Asking Expert: Cristobal Salinas Jr., Ph.D.

 

Cristobal Salinas, Jr., Ph.D., is an associate professor in the department of educational leadership and research methodology in FAU College of Education. His research promotes access and equality in higher education and explores the social and political context of education opportunities for historically marginalized communities.

Defining ‘Latinx’

National Media Taps FAU Researcher for Expertise on Newer Gender-Neutral Term

Cristobal Salinas Jr., Ph.D., an associate professor in the FAU College of Education, was recently contacted by Cable News Network (CNN) to talk about his research on the term “Latinx,” a gender-neutral term for a person whose ancestors were from a Spanish-speaking land or culture or from Latin America.

Salinas’ research is the first published peer-reviewed article that analyzes how the term “Latinx” is used among college students. His qualitative study, titled, “The Complexity of the ‘x’ in Latinx: How Latinx/a/o Students Relate to, Identify With, and Understand the Term Latinx” looked at with 34 self-identified Latinx/a/o undergraduate and graduate students in the United States.

The participants defined “Latinx” as, “a term for people who do not identify along the European settler-colonial gender binary and inclusive for all people of Latin American origin and descent,” Salinas said. “Yet, it is a term mostly used in the United States.”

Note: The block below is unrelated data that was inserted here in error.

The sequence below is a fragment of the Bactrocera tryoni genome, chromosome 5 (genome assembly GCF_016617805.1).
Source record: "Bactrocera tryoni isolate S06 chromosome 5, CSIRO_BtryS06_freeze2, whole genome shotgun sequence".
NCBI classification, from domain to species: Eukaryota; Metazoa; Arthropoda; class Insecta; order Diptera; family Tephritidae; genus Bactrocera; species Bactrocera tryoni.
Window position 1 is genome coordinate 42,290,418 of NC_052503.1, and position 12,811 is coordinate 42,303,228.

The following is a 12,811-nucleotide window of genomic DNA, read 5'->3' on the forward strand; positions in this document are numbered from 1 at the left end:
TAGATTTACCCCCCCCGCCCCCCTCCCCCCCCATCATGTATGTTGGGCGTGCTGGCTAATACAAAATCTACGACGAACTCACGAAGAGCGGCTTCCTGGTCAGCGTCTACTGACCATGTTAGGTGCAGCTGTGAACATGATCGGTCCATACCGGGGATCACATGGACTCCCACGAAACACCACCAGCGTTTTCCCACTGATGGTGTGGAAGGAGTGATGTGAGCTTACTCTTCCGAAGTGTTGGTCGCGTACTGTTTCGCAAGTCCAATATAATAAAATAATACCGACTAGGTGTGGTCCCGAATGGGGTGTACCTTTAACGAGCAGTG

“Over the past years, I have heard multiple opinions, feelings and beliefs towards the term 'Latinx,'” Salinas said. “I have engaged with family and friends that live in Mexico, inquiring whether they know about the term 'Latinx,' and if so, how do they use it. All of them have expressed to me that they are not familiar with the term. While in the U.S. there have been various standpoints with regards the term 'Latinx,' it was clear that the term had been mostly used via social media, online news and blogs.”

Salinas explains that in his study only 13 out of the 34 participants learned the term “Latinx” in a higher education setting, while others learned it via social media. He also said that the term “Latinx” is “an attempt to be inclusive of all Latin American people, yet the term is also exclusive.” He discovered that most Latino men do not care if they are referred to as “Latinx.” However, most Latina women stated that they prefer to be referred to as Latina instead of “Latinx,” as they did not want to lose their sociopolitical movement in the United States as Latina and women of color.

Salinas defines “Latinx” as, “a term that disrupts binary notions of gender and is a noun for individuals who do not identify with the man/woman binary.”

Given the variation of terms used among Latin American people to self-identify, Salinas proposed the term “Latin*” (pronounced Latin). “The asterisk in Latin* broadens a computer search by finding words that start with Latin[-] prefix,” Salinas said. “In other words, Latin* can consider Latinx, Latiné, Latinu, Latino, Latina, Latina/o, Latin@, Latin, or Latin American.”

If you would like more information, please contact us at dorcommunications@fau.edu.